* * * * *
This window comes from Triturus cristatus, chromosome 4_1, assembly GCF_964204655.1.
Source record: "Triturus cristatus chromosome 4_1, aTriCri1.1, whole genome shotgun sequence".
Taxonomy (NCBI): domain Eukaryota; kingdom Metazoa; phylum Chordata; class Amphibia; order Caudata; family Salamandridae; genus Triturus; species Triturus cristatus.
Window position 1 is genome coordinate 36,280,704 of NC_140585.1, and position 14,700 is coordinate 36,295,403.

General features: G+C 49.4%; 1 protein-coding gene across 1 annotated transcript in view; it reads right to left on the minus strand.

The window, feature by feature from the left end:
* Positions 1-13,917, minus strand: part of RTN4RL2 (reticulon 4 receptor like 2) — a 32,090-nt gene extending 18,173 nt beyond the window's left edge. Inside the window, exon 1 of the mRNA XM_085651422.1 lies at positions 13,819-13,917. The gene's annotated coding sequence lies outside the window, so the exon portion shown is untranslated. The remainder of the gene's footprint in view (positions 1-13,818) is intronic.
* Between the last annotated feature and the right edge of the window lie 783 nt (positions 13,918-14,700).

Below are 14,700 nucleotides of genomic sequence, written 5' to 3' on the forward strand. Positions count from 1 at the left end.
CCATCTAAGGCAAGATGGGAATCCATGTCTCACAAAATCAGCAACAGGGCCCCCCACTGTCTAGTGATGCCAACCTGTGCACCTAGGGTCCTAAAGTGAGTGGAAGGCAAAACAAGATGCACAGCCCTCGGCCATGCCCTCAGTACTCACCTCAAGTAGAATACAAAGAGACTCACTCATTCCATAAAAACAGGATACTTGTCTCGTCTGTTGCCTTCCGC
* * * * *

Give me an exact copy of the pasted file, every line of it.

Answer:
This window comes from Triturus cristatus, chromosome 4_1, assembly GCF_964204655.1.
Source record: "Triturus cristatus chromosome 4_1, aTriCri1.1, whole genome shotgun sequence".
Taxonomy (NCBI): domain Eukaryota; kingdom Metazoa; phylum Chordata; class Amphibia; order Caudata; family Salamandridae; genus Triturus; species Triturus cristatus.
Window position 1 is genome coordinate 36,280,704 of NC_140585.1, and position 14,700 is coordinate 36,295,403.

General features: G+C 49.4%; 1 protein-coding gene across 1 annotated transcript in view; it reads right to left on the minus strand.

The window, feature by feature from the left end:
* Positions 1-13,917, minus strand: part of RTN4RL2 (reticulon 4 receptor like 2) — a 32,090-nt gene extending 18,173 nt beyond the window's left edge. Inside the window, exon 1 of the mRNA XM_085651422.1 lies at positions 13,819-13,917. The gene's annotated coding sequence lies outside the window, so the exon portion shown is untranslated. The remainder of the gene's footprint in view (positions 1-13,818) is intronic.
* Between the last annotated feature and the right edge of the window lie 783 nt (positions 13,918-14,700).

Below are 14,700 nucleotides of genomic sequence, written 5' to 3' on the forward strand. Positions count from 1 at the left end.
CCATCTAAGGCAAGATGGGAATCCATGTCTCACAAAATCAGCAACAGGGCCCCCCACTGTCTAGTGATGCCAACCTGTGCACCTAGGGTCCTAAAGTGAGTGGAAGGCAAAACAAGATGCACAGCCCTCGGCCATGCCCTCAGTACTCACCTCAAGTAGAATACAAAGAGACTCACTCATTCCATAAAAACAGGATACTTGTCTCGTCTGTTGCCTTCCGC